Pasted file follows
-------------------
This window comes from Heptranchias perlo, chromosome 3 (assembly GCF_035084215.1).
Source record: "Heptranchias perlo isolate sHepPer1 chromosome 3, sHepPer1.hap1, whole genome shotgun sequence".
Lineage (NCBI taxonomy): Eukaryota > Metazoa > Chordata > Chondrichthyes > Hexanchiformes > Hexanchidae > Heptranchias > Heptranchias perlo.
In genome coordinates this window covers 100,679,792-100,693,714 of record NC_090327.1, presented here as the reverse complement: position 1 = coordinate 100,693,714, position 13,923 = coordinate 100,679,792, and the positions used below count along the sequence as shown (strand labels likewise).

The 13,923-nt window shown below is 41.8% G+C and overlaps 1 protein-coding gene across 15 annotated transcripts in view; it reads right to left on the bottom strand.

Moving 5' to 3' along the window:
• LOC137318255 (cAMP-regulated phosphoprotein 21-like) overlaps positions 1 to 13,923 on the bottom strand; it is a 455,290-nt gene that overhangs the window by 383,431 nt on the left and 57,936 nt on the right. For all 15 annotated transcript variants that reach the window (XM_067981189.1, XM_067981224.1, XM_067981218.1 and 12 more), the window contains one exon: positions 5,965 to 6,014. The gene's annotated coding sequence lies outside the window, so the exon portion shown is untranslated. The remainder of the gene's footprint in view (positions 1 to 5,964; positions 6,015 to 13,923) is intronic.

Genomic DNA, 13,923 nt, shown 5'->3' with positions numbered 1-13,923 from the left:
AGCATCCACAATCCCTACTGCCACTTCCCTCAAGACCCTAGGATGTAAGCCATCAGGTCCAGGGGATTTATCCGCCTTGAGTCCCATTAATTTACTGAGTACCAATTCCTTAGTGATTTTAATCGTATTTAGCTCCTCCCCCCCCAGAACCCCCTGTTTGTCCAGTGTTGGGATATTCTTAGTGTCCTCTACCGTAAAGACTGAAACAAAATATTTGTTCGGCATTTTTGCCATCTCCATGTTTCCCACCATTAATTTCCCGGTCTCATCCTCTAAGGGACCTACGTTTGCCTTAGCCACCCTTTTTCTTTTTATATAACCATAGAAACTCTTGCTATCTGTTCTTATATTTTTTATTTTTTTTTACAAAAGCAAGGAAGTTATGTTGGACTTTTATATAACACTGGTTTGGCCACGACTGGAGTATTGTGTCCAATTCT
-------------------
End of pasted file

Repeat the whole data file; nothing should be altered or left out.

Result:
This window comes from Heptranchias perlo, chromosome 3 (assembly GCF_035084215.1).
Source record: "Heptranchias perlo isolate sHepPer1 chromosome 3, sHepPer1.hap1, whole genome shotgun sequence".
Lineage (NCBI taxonomy): Eukaryota > Metazoa > Chordata > Chondrichthyes > Hexanchiformes > Hexanchidae > Heptranchias > Heptranchias perlo.
In genome coordinates this window covers 100,679,792-100,693,714 of record NC_090327.1, presented here as the reverse complement: position 1 = coordinate 100,693,714, position 13,923 = coordinate 100,679,792, and the positions used below count along the sequence as shown (strand labels likewise).

The 13,923-nt window shown below is 41.8% G+C and overlaps 1 protein-coding gene across 15 annotated transcripts in view; it reads right to left on the bottom strand.

Moving 5' to 3' along the window:
• LOC137318255 (cAMP-regulated phosphoprotein 21-like) overlaps positions 1 to 13,923 on the bottom strand; it is a 455,290-nt gene that overhangs the window by 383,431 nt on the left and 57,936 nt on the right. For all 15 annotated transcript variants that reach the window (XM_067981189.1, XM_067981224.1, XM_067981218.1 and 12 more), the window contains one exon: positions 5,965 to 6,014. The gene's annotated coding sequence lies outside the window, so the exon portion shown is untranslated. The remainder of the gene's footprint in view (positions 1 to 5,964; positions 6,015 to 13,923) is intronic.

Genomic DNA, 13,923 nt, shown 5'->3' with positions numbered 1-13,923 from the left:
AGCATCCACAATCCCTACTGCCACTTCCCTCAAGACCCTAGGATGTAAGCCATCAGGTCCAGGGGATTTATCCGCCTTGAGTCCCATTAATTTACTGAGTACCAATTCCTTAGTGATTTTAATCGTATTTAGCTCCTCCCCCCCCAGAACCCCCTGTTTGTCCAGTGTTGGGATATTCTTAGTGTCCTCTACCGTAAAGACTGAAACAAAATATTTGTTCGGCATTTTTGCCATCTCCATGTTTCCCACCATTAATTTCCCGGTCTCATCCTCTAAGGGACCTACGTTTGCCTTAGCCACCCTTTTTCTTTTTATATAACCATAGAAACTCTTGCTATCTGTTCTTATATTTTTTATTTTTTTTTACAAAAGCAAGGAAGTTATGTTGGACTTTTATATAACACTGGTTTGGCCACGACTGGAGTATTGTGTCCAATTCT